Cryptocurrency and the war in Ukraine
According to experts, Russia’s invasion of Ukraine on February 24 has increased volatility in the cryptocurrency market.
That’s why most investors should stick to the major two cryptocurrencies, Bitcoin and Ethereum, and only invest what they’re willing to lose, or less than 5% of their overall portfolio, according to experts.
Despite this, proponents of bitcoin argue that it is superior to alternatives such as cash, bank accounts, or other physical assets like as gold or real estate since it is decentralized and easily transportable. While crypto is volatile, it is less so than the fiat currencies or markets of some countries. The Turkish lira became more volatile than bitcoin earlier this year, prompting several Turks to exchange their fiat money for bitcoin and Tether.
Prioritize crucial elements of your budget over bitcoin investments, such as emergency savings, paying off high-interest debt, and saving for retirement. Stick with a prominent, high-volume cryptocurrency exchange like Coinbase or Gemini, which proactively complies with growing federal and state regulators, while buying and trading crypto.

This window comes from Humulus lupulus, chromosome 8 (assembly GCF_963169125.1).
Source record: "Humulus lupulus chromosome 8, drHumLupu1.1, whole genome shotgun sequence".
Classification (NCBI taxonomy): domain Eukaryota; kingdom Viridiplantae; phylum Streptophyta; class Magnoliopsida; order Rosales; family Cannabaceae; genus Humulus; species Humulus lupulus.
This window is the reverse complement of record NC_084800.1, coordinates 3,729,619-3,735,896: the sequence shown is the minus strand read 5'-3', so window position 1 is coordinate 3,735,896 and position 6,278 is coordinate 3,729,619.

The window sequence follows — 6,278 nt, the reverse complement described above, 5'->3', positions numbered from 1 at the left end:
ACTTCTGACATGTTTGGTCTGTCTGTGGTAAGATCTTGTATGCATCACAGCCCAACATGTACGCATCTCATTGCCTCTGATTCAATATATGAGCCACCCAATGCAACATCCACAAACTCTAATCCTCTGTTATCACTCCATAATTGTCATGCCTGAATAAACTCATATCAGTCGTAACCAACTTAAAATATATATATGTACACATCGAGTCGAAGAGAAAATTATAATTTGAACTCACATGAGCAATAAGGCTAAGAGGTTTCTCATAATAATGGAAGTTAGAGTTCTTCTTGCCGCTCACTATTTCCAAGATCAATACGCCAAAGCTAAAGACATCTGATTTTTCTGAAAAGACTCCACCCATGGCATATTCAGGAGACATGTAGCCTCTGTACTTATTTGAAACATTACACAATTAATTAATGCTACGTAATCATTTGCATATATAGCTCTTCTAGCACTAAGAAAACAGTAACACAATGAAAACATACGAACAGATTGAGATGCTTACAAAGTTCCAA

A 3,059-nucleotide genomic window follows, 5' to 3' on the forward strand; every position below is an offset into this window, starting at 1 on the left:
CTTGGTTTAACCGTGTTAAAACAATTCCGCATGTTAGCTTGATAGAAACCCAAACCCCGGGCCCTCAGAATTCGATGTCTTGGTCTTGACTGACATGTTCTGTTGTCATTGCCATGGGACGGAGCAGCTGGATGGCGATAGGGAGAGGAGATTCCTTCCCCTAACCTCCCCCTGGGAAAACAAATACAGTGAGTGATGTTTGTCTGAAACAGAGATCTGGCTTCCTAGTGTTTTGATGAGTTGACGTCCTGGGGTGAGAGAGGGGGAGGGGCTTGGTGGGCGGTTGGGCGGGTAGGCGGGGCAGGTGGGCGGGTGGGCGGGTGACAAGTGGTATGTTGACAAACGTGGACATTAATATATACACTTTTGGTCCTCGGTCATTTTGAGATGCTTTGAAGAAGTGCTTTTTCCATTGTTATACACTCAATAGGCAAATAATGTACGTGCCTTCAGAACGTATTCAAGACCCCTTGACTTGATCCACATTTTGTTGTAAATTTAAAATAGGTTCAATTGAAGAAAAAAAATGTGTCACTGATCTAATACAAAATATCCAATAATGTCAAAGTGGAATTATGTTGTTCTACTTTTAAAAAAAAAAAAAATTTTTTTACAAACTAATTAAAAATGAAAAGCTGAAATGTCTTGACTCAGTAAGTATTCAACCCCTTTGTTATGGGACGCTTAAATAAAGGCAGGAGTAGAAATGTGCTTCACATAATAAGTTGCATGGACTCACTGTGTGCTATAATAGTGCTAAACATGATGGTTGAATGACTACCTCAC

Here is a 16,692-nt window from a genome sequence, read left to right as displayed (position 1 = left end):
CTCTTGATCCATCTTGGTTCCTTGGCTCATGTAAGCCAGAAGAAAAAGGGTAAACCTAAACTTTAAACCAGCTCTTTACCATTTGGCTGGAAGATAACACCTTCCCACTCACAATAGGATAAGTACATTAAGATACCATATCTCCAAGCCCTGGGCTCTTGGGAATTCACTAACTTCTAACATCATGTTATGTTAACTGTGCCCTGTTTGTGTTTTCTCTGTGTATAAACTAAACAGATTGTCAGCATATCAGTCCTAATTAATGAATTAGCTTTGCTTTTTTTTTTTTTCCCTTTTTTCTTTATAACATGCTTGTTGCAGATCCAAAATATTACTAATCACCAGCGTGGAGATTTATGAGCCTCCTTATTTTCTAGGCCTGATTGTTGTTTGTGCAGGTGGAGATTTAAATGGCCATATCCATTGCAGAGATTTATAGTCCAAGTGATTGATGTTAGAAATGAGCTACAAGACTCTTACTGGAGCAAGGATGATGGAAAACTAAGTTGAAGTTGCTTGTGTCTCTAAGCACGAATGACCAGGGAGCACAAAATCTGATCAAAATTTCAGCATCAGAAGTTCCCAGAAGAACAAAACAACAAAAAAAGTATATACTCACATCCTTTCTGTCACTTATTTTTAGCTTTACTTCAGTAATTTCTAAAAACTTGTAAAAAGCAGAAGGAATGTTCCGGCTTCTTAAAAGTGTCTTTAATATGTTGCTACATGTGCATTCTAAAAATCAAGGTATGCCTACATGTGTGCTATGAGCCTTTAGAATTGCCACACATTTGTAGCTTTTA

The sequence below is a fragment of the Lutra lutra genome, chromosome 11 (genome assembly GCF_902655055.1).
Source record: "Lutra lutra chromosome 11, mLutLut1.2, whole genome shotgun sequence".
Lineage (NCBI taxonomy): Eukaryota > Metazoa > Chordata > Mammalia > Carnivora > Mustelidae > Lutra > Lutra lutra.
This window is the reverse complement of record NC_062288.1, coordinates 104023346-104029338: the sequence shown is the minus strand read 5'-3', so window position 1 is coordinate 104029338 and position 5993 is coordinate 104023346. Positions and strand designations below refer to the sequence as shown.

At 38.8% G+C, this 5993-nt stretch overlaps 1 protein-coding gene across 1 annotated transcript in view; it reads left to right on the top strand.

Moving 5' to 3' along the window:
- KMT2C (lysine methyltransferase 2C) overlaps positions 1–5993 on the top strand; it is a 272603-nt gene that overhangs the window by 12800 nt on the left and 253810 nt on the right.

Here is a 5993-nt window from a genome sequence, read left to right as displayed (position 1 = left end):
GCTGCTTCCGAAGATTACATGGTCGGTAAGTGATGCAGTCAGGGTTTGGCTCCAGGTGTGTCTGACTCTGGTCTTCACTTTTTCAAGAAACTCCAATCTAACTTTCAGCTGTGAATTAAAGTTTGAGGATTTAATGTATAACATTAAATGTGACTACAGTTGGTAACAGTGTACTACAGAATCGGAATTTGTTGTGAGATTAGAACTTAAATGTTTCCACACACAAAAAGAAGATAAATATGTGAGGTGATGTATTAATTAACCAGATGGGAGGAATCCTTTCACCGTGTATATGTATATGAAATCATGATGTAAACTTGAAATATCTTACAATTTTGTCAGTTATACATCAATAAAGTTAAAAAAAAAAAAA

For the time being, we don’t know how crypto will influence international conflict, or whether it will ultimately benefit or harm. People escaping war zones may find a unique purpose for cryptocurrency, but they must first learn how to use it. Alternative than digital currencies, there are plenty of other ways to raise and move money. While cryptocurrency may make it simpler to avoid sanctions, countries had been dodging them even before bitcoin.
What we do know is that bitcoin and other cryptocurrencies have become a significant player in global economies and wars. Crypto is doing what its proponents claim it does — offering people a way to work outside of established financial institutions — and whether it’s good or harmful amid warfare.
Ukraine has raised more than $56 million as bitcoin donations pour in to support the war against Russia.